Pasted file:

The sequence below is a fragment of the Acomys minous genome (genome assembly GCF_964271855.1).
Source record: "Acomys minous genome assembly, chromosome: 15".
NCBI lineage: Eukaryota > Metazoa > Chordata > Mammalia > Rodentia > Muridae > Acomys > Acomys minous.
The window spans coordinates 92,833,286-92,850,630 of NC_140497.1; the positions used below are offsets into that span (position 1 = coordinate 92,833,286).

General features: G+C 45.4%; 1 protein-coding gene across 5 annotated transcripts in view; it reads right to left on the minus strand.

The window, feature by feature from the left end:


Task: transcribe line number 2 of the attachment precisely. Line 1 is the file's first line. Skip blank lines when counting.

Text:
Source record: "Acomys minous genome assembly, chromosome: 15".